Six months ago, in the middle of my second trimester, I started making preparations. These weren’t the typical preparations of setting up a nursery, buying baby clothes and taking Lamaze classes that usually accompany an impending arrival. Rather, it involved a series of conversations with my medical providers about the very real possibility of a post-partum depressive episode. I alerted my midwives to my history of seasonal depression, talked with my endocrinologist about the importance of keeping my thyroid hormones in check, retained a psychiatrist in case I should need medication and put my therapist’s number on speed-dial. I was taking no chances. Instead of anxiously awaiting a new bundle of joy, I anxiously expected a return of darkness.
I had just emerged from the abyss that is depression when I found out that I was unexpectedly pregnant with my third child. I was lucky that the news didn’t send me spiraling back down. Maybe lucky is the wrong word; I had just clawed my way out and I was too stubborn and scared to go back to that place.
Depression has been a part of my life for as long as I can remember. My mother was severely depressed after the birth of my youngest sister and had another episode when I was a teenager. I have had seasonal depression every year since I was fourteen. Depression is just the reality of my genetics and brain chemistry.
But I was not prepared for the severity of the major depressive episode I suffered last year. Depression ripped me out of my life, separating me from those I loved and threw me down in a fog of fear and sadness. A shadow of myself silently wandered this barren land. I spent months and months lost in my mind, barely able to move from my bed to the couch, unable to nurture or care for my children. The guilt I felt made me believe that they would be better off without me and I admit that I thought of ways I could make this happen. Even now, the memory of this time brings tears to my eyes.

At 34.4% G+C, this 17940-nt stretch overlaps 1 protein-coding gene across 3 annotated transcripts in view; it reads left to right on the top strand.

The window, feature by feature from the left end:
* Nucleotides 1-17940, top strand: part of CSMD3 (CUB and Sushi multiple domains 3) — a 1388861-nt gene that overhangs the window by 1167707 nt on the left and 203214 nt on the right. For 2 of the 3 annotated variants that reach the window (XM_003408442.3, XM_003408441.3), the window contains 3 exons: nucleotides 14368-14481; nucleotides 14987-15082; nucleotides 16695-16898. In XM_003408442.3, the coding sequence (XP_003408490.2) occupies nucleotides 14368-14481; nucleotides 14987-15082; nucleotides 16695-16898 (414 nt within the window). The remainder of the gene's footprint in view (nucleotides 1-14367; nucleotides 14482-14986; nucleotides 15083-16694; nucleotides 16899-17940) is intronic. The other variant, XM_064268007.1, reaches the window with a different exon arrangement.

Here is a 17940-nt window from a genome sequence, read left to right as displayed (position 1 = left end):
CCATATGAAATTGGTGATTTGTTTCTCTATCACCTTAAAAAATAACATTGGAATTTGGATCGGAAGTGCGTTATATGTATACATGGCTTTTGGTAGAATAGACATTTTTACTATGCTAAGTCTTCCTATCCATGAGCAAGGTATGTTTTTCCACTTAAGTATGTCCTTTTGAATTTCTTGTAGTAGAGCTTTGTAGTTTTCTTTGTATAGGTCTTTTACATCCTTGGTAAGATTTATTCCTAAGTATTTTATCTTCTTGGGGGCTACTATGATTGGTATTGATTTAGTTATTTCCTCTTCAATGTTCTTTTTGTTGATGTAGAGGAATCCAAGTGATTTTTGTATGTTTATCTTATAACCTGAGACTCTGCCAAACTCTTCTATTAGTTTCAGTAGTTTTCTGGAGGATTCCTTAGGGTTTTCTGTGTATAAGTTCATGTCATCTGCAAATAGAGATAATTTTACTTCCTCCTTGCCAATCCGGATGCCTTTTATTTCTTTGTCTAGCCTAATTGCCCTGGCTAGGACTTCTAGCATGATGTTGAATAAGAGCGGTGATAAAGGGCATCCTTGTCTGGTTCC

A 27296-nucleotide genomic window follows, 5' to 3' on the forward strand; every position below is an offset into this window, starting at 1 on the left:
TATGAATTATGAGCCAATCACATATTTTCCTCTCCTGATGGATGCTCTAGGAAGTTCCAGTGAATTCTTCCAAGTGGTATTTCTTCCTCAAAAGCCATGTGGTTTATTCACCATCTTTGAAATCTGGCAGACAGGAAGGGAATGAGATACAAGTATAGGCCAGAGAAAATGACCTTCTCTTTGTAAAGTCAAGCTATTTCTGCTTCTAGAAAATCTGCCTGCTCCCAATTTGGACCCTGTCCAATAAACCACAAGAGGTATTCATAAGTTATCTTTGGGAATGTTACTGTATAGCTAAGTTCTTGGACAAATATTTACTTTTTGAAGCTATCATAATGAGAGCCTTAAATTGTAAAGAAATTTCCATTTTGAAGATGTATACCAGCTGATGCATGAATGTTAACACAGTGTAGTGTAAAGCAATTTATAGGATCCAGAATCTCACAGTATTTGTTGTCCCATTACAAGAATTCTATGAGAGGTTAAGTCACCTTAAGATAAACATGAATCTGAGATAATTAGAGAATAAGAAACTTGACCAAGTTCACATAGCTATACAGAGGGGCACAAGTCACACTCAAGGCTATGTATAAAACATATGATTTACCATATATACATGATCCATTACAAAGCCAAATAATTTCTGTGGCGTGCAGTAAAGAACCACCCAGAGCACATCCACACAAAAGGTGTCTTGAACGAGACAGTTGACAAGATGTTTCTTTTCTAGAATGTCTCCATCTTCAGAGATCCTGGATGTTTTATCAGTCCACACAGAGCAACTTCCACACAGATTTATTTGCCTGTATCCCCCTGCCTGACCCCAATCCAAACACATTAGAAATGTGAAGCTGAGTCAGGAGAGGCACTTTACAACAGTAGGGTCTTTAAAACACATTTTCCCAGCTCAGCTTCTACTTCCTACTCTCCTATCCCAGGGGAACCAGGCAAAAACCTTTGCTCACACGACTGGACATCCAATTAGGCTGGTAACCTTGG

I am a depression survivor but life has not gone back to the way it was. While some survivors emerge from the darkness with a new sense of purpose, the scars that I and my family bear are so visible that it seems my depression is ever present. My children are less verbal than their peers, probably because their mother wasn’t able to talk to them for six months. They also have a much greater likelihood of suffering from anxiety disorders and depression because they were the victims of my depression, a fact that I try not to dwell on. My husband admitted to me recently that he lives in fear of my psychological collapse. As for me, the specter of depression is close. I have been fortunate to experience little more than some baby blues since giving birth but I can feel my depression on the other side of a closed door, pacing back and forth, waiting to get back in.
Depression changes you forever, changes your relationship to the world. Even when you aren’t depressed life seems just a little harder, a little more fragile. It makes you more wary and much more vigilant. But depression is also a lesson in the nature of the human soul. I am left scarred from the experience but with an increased understanding of the enormity of human emotions and the depth of the soul. If nothing else, there is meaning, beauty and comfort in this.